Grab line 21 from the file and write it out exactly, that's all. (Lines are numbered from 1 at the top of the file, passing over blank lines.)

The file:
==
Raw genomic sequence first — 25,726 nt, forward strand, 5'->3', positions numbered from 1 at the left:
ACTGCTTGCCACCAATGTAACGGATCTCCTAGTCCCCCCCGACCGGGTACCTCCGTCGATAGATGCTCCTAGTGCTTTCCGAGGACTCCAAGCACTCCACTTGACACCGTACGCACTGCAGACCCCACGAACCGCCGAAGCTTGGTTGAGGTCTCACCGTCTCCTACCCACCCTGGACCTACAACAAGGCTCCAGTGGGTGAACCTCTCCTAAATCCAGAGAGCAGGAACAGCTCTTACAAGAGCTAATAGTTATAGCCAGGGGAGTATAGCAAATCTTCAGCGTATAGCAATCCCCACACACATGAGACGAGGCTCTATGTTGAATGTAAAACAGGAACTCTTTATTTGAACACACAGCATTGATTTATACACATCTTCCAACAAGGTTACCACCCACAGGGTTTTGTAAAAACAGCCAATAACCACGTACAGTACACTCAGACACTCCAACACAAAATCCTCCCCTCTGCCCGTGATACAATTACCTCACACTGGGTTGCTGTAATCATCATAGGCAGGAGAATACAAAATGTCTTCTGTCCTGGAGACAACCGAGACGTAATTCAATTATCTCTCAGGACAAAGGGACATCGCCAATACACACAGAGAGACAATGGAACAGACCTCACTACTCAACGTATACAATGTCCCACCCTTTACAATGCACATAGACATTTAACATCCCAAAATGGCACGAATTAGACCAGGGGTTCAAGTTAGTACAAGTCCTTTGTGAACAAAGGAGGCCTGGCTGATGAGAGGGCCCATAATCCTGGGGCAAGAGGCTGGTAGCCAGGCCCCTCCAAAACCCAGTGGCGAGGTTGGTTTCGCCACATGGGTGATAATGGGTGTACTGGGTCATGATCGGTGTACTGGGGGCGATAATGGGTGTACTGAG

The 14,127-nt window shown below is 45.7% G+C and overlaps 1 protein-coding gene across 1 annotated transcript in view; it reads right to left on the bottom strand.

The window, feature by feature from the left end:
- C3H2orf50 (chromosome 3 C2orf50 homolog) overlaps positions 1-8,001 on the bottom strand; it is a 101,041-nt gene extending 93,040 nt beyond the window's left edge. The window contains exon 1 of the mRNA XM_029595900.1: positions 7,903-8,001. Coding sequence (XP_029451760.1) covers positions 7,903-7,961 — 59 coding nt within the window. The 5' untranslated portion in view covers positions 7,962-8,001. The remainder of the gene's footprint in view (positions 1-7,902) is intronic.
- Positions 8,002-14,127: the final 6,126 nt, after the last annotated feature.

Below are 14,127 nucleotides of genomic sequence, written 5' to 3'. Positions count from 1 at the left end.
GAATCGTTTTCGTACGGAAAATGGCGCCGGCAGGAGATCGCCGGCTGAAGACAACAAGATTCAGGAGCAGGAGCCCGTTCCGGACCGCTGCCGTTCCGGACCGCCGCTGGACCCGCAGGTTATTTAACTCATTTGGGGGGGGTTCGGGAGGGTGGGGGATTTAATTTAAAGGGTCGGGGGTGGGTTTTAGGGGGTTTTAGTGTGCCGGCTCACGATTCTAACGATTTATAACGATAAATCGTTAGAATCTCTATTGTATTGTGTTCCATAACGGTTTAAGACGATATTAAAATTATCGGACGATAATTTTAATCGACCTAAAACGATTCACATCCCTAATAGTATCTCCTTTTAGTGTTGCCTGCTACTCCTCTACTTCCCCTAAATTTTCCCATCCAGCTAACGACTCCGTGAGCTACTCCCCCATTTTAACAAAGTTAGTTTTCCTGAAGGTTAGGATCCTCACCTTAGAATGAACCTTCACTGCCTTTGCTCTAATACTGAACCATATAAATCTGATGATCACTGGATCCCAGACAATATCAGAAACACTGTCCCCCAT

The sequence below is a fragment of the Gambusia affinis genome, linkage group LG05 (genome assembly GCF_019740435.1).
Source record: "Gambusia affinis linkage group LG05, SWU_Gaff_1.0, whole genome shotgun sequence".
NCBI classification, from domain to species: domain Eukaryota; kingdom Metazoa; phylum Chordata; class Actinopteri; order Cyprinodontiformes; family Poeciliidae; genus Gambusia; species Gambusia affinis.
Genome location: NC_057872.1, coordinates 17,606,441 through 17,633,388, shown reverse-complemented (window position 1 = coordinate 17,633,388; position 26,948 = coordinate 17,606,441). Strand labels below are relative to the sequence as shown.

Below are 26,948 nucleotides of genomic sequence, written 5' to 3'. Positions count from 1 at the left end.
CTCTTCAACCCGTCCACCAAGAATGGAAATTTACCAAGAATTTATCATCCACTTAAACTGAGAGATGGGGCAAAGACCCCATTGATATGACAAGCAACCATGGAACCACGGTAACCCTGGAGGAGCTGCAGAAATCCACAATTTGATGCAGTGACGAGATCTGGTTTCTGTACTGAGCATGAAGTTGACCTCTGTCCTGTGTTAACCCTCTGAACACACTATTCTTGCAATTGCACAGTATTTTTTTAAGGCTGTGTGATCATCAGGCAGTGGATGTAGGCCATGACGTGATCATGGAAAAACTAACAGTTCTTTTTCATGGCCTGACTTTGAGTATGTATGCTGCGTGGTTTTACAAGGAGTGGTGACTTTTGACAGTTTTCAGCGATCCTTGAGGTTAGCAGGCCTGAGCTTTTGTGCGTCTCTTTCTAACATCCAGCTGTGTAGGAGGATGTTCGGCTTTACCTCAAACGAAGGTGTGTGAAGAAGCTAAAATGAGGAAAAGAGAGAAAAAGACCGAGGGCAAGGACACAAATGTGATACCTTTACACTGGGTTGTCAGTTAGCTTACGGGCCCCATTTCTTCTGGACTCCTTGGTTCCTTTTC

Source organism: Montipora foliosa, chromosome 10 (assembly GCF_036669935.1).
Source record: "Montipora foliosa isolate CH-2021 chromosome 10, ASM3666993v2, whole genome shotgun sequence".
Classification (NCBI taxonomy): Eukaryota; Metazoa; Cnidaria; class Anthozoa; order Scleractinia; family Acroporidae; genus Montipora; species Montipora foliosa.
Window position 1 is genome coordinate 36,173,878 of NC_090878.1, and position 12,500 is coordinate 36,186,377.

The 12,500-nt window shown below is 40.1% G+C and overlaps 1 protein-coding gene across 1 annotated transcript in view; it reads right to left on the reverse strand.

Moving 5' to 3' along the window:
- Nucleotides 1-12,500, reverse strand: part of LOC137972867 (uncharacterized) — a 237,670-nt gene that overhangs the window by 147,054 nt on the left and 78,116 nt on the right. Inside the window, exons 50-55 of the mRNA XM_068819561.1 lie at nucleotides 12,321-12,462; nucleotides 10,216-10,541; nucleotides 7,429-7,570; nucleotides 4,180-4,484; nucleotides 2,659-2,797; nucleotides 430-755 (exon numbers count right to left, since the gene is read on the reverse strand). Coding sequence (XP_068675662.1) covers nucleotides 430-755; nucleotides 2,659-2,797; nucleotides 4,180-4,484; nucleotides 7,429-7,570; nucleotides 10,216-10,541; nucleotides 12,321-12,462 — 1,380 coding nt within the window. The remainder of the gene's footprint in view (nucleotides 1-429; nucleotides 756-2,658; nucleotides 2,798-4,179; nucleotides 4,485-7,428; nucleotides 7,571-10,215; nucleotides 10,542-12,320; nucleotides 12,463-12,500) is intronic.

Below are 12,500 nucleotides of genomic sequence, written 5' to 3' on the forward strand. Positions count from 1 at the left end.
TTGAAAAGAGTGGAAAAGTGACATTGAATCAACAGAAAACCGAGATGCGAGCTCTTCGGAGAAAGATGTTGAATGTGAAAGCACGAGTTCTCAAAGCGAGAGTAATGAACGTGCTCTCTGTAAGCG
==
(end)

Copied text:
- Nucleotides 1-12,500, reverse strand: part of LOC137972867 (uncharacterized) — a 237,670-nt gene that overhangs the window by 147,054 nt on the left and 78,116 nt on the right. Inside the window, exons 50-55 of the mRNA XM_068819561.1 lie at nucleotides 12,321-12,462; nucleotides 10,216-10,541; nucleotides 7,429-7,570; nucleotides 4,180-4,484; nucleotides 2,659-2,797; nucleotides 430-755 (exon numbers count right to left, since the gene is read on the reverse strand). Coding sequence (XP_068675662.1) covers nucleotides 430-755; nucleotides 2,659-2,797; nucleotides 4,180-4,484; nucleotides 7,429-7,570; nucleotides 10,216-10,541; nucleotides 12,321-12,462 — 1,380 coding nt within the window. The remainder of the gene's footprint in view (nucleotides 1-429; nucleotides 756-2,658; nucleotides 2,798-4,179; nucleotides 4,485-7,428; nucleotides 7,571-10,215; nucleotides 10,542-12,320; nucleotides 12,463-12,500) is intronic.